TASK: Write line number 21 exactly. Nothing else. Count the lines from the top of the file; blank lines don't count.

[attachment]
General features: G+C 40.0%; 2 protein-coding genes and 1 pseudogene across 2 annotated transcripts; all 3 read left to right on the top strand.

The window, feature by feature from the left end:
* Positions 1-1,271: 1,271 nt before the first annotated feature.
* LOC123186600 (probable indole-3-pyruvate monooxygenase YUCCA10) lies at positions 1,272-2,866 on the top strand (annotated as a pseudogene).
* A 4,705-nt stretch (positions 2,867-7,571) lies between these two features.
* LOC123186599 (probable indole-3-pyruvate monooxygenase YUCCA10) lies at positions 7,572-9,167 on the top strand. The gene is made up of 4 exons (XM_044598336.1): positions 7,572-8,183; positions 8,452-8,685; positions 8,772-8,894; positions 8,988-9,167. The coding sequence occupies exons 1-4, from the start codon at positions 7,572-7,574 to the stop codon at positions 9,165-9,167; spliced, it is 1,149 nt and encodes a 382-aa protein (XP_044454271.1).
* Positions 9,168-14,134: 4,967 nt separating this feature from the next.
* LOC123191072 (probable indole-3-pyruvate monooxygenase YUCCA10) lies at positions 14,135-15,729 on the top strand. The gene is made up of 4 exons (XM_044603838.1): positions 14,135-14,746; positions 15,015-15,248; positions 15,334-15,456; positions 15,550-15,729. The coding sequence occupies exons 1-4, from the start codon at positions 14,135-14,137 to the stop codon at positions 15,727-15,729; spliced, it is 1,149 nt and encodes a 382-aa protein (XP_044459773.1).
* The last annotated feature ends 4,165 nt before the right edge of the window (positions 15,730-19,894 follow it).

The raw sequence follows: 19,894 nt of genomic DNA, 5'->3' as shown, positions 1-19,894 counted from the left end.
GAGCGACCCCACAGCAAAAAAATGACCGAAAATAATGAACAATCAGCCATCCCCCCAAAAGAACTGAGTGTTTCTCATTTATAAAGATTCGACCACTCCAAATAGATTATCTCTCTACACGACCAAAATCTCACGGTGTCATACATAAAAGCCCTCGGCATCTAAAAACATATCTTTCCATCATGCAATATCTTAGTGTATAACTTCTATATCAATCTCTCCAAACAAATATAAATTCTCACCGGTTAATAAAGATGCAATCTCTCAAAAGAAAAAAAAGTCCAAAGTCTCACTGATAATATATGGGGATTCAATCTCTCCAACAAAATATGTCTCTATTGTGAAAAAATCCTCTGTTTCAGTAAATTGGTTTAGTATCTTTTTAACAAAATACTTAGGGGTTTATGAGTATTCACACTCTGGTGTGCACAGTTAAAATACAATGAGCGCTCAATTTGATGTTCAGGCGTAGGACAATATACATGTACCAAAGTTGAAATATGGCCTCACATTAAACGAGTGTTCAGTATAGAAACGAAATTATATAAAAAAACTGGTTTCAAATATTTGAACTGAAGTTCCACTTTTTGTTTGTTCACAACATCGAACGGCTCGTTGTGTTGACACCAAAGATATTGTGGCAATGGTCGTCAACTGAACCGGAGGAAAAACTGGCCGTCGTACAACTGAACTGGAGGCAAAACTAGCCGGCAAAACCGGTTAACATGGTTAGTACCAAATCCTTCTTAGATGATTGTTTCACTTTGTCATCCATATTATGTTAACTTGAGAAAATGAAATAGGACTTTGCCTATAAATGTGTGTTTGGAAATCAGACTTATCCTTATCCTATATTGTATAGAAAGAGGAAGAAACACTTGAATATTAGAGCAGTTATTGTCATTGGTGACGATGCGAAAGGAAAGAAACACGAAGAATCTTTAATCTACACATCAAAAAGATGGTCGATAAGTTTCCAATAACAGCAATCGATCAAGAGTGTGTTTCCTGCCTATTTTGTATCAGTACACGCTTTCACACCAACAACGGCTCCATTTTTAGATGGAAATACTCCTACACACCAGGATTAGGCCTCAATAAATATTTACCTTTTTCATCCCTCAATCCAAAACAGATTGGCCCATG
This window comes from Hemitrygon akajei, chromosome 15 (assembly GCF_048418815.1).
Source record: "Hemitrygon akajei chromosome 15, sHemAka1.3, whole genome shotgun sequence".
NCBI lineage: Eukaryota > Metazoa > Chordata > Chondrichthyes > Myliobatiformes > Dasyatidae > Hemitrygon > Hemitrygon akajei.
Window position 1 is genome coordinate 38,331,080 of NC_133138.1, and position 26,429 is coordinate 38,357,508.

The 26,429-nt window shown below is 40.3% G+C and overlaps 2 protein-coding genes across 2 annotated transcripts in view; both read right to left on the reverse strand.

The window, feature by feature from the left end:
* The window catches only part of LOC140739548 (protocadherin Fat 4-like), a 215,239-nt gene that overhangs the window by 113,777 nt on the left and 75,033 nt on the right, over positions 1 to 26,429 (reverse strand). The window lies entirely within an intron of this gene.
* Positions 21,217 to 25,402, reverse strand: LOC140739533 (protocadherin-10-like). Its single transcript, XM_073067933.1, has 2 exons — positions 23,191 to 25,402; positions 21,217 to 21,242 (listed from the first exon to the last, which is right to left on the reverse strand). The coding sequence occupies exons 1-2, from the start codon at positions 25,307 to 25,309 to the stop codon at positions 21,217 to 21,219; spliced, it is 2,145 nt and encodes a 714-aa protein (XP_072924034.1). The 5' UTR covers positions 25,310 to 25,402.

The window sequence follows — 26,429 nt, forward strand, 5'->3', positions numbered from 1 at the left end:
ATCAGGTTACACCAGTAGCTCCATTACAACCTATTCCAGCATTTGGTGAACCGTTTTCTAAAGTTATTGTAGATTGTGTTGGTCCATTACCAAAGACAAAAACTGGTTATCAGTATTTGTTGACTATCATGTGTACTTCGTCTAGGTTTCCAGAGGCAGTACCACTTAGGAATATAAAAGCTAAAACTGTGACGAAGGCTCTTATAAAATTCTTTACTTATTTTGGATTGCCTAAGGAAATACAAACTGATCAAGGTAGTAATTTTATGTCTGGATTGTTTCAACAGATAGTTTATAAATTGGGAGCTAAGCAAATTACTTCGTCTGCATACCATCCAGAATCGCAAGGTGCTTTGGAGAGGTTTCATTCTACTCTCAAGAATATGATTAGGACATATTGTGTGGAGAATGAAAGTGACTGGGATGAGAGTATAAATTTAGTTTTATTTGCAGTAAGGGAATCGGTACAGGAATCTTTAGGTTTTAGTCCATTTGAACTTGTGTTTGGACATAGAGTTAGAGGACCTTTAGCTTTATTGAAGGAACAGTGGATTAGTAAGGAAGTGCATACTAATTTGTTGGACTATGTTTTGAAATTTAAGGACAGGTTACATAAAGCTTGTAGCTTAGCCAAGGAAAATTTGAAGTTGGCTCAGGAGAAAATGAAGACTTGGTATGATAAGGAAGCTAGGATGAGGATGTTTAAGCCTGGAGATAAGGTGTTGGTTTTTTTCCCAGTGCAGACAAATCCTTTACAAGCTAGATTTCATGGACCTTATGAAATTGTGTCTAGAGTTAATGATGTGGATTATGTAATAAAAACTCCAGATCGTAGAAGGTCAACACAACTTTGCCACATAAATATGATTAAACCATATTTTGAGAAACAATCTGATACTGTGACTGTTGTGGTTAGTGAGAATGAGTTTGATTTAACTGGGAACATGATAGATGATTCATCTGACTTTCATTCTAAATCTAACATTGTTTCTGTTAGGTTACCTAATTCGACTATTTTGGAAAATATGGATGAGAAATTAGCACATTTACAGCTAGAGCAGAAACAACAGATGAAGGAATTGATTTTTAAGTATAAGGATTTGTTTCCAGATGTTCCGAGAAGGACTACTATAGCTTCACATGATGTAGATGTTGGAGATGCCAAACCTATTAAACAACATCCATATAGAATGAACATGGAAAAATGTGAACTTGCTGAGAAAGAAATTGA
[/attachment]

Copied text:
ATCAGGTTACACCAGTAGCTCCATTACAACCTATTCCAGCATTTGGTGAACCGTTTTCTAAAGTTATTGTAGATTGTGTTGGTCCATTACCAAAGACAAAAACTGGTTATCAGTATTTGTTGACTATCATGTGTACTTCGTCTAGGTTTCCAGAGGCAGTACCACTTAGGAATATAAAAGCTAAAACTGTGACGAAGGCTCTTATAAAATTCTTTACTTATTTTGGATTGCCTAAGGAAATACAAACTGATCAAGGTAGTAATTTTATGTCTGGATTGTTTCAACAGATAGTTTATAAATTGGGAGCTAAGCAAATTACTTCGTCTGCATACCATCCAGAATCGCAAGGTGCTTTGGAGAGGTTTCATTCTACTCTCAAGAATATGATTAGGACATATTGTGTGGAGAATGAAAGTGACTGGGATGAGAGTATAAATTTAGTTTTATTTGCAGTAAGGGAATCGGTACAGGAATCTTTAGGTTTTAGTCCATTTGAACTTGTGTTTGGACATAGAGTTAGAGGACCTTTAGCTTTATTGAAGGAACAGTGGATTAGTAAGGAAGTGCATACTAATTTGTTGGACTATGTTTTGAAATTTAAGGACAGGTTACATAAAGCTTGTAGCTTAGCCAAGGAAAATTTGAAGTTGGCTCAGGAGAAAATGAAGACTTGGTATGATAAGGAAGCTAGGATGAGGATGTTTAAGCCTGGAGATAAGGTGTTGGTTTTTTTCCCAGTGCAGACAAATCCTTTACAAGCTAGATTTCATGGACCTTATGAAATTGTGTCTAGAGTTAATGATGTGGATTATGTAATAAAAACTCCAGATCGTAGAAGGTCAACACAACTTTGCCACATAAATATGATTAAACCATATTTTGAGAAACAATCTGATACTGTGACTGTTGTGGTTAGTGAGAATGAGTTTGATTTAACTGGGAACATGATAGATGATTCATCTGACTTTCATTCTAAATCTAACATTGTTTCTGTTAGGTTACCTAATTCGACTATTTTGGAAAATATGGATGAGAAATTAGCACATTTACAGCTAGAGCAGAAACAACAGATGAAGGAATTGATTTTTAAGTATAAGGATTTGTTTCCAGATGTTCCGAGAAGGACTACTATAGCTTCACATGATGTAGATGTTGGAGATGCCAAACCTATTAAACAACATCCATATAGAATGAACATGGAAAAATGTGAACTTGCTGAGAAAGAAATTGA